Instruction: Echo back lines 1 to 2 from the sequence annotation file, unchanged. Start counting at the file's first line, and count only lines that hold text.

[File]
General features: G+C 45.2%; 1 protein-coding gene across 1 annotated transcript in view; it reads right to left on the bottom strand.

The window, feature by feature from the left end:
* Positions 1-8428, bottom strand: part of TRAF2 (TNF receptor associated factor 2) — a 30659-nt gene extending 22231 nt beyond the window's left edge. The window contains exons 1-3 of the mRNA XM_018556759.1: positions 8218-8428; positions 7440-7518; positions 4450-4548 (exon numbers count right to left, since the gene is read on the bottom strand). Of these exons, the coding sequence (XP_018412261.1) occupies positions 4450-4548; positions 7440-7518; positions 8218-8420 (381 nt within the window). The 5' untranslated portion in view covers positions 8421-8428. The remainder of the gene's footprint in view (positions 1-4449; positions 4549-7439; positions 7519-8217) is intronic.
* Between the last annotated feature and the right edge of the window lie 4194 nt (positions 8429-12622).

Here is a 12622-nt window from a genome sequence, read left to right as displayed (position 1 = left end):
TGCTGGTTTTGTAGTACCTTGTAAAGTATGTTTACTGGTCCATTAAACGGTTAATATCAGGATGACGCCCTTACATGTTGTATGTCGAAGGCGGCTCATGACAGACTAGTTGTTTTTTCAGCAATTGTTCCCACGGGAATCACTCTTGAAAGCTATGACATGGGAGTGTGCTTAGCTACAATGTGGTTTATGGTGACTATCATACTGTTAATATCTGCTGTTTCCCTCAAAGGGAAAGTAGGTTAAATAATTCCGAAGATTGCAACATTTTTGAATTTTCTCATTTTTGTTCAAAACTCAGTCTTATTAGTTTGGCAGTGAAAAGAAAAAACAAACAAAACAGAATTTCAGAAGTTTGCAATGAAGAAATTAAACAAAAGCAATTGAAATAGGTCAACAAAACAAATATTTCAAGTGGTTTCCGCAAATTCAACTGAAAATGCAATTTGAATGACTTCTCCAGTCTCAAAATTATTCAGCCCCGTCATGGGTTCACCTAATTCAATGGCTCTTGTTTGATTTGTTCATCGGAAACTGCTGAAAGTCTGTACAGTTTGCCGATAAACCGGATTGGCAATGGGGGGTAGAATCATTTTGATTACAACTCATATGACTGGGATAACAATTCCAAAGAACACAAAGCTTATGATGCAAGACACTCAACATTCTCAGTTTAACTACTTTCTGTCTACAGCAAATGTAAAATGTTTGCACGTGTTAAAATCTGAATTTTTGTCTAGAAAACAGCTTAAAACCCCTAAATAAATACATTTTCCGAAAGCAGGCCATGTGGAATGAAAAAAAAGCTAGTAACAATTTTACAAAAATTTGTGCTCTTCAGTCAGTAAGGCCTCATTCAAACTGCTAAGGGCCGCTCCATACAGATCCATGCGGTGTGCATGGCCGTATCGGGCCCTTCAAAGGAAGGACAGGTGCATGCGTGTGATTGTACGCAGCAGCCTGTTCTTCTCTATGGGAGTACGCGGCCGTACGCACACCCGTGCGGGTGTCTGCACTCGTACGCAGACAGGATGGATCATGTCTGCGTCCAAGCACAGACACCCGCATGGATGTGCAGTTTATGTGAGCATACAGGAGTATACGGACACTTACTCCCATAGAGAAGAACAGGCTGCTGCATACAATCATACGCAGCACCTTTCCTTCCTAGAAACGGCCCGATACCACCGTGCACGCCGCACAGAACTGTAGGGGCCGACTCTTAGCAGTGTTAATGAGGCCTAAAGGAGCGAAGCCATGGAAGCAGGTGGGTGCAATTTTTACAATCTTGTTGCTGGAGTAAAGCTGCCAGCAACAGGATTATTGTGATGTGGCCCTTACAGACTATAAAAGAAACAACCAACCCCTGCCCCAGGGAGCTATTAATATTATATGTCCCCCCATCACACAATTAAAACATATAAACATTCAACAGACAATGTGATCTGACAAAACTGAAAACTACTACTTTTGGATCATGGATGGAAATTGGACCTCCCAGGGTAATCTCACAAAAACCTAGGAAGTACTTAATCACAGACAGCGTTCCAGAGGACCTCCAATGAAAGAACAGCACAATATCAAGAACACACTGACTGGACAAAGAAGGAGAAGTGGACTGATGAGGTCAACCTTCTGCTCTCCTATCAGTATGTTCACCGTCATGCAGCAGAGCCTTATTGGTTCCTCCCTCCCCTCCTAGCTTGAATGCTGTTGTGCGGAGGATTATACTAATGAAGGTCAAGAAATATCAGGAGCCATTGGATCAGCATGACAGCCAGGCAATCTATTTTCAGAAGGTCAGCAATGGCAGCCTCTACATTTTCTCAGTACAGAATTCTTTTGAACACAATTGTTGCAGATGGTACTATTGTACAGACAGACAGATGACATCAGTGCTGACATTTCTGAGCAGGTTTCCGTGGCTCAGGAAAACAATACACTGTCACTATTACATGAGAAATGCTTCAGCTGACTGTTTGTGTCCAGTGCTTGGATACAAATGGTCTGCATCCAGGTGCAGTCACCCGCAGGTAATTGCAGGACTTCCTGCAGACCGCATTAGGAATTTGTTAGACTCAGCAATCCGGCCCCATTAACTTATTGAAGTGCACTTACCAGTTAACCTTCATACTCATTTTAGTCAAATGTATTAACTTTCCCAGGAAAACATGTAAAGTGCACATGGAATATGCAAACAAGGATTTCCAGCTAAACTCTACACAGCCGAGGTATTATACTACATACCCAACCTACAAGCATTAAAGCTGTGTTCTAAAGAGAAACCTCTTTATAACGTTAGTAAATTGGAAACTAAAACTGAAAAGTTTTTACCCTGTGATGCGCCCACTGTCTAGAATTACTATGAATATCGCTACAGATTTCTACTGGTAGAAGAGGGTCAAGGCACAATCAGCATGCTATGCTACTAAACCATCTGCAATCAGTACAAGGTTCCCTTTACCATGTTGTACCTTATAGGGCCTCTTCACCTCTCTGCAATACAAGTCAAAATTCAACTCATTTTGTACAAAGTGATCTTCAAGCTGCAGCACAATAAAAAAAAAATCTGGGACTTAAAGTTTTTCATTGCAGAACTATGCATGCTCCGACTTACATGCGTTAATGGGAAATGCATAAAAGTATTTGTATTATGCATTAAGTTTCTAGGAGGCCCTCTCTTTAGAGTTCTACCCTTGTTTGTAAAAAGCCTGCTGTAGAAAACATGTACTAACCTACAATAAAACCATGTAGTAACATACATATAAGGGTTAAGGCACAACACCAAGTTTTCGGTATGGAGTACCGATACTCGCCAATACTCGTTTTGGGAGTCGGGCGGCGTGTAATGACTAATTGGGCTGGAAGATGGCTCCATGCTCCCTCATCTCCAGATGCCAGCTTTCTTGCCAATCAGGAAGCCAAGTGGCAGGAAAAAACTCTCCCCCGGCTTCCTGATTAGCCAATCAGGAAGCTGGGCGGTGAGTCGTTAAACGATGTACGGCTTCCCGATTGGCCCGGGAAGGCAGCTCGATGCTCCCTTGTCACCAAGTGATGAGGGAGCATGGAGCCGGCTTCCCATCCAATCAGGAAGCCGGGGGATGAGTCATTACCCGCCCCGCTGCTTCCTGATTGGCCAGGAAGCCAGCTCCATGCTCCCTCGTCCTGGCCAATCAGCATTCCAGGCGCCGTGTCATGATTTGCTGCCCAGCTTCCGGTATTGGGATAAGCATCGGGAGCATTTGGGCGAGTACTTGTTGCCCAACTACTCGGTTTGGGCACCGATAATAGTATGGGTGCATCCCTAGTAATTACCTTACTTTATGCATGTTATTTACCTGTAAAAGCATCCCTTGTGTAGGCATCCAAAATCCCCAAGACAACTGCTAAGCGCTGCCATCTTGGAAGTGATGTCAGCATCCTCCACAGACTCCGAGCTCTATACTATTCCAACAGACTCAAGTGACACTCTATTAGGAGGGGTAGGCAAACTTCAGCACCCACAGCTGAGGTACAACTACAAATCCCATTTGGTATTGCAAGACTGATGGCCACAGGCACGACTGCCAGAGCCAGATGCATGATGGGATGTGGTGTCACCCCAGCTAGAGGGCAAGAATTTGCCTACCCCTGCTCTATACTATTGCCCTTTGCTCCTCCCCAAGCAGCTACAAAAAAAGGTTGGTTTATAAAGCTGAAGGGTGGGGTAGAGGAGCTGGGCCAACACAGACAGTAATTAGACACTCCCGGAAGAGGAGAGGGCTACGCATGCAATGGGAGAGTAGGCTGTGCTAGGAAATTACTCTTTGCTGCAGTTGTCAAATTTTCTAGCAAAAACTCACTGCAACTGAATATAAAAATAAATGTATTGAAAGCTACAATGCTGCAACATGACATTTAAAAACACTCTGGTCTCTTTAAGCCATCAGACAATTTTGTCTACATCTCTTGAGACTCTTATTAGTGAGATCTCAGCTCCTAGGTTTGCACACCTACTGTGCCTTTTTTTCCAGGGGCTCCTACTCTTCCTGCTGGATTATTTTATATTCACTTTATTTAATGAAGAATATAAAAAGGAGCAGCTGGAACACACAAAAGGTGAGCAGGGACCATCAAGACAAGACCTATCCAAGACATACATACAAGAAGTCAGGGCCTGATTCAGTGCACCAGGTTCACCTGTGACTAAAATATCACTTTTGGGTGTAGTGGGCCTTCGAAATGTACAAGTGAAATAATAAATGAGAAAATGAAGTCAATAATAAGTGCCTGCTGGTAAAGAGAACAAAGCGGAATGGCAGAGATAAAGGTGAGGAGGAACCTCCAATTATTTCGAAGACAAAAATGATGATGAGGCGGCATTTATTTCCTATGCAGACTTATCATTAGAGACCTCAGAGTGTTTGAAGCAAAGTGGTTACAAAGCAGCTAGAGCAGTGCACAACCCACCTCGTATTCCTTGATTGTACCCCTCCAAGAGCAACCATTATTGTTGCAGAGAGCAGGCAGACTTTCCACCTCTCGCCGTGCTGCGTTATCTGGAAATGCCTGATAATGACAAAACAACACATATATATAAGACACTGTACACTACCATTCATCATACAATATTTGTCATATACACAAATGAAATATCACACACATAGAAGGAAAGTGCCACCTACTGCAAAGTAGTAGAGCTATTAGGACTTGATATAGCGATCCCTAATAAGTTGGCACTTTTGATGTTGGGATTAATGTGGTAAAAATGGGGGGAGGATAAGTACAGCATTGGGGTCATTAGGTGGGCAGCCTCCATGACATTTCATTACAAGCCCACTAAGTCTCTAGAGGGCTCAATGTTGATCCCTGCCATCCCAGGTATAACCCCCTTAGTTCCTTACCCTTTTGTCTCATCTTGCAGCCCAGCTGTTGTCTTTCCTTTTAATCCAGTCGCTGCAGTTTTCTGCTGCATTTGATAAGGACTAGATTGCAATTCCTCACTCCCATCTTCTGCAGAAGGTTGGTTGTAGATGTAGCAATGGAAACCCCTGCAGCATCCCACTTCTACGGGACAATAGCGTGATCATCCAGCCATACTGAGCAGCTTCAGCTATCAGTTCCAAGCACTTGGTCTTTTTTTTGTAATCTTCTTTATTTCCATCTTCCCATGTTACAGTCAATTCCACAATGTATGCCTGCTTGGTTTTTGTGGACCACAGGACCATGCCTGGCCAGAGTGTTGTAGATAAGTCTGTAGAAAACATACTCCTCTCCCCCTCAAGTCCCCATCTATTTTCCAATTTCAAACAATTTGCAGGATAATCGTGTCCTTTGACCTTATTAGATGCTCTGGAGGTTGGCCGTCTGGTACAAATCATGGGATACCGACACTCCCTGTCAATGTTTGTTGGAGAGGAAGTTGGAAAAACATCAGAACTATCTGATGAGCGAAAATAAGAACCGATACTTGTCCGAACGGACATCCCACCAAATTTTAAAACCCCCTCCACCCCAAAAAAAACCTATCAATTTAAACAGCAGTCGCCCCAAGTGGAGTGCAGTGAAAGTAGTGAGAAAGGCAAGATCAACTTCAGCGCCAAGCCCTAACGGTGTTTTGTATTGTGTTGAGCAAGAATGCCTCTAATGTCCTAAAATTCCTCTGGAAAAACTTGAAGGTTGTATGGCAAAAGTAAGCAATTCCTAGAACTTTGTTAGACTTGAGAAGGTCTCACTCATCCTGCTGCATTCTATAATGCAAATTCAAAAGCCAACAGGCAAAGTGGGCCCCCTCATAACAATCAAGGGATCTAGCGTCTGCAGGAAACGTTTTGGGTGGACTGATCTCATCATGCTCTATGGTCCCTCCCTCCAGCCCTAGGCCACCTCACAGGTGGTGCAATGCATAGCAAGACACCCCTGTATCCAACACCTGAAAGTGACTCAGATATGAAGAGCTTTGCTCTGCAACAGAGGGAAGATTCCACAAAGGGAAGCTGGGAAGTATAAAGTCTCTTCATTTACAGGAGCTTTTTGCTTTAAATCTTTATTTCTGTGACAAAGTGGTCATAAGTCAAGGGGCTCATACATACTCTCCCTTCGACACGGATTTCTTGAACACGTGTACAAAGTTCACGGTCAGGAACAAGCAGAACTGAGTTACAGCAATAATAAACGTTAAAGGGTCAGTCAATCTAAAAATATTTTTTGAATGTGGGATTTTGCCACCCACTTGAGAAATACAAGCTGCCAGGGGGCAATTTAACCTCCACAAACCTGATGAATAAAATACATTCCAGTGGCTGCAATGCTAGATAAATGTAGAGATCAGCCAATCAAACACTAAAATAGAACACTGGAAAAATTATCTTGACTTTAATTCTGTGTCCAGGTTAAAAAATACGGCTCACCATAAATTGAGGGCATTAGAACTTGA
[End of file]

General features: G+C 45.2%; 1 protein-coding gene across 1 annotated transcript in view; it reads right to left on the bottom strand.

The window, feature by feature from the left end: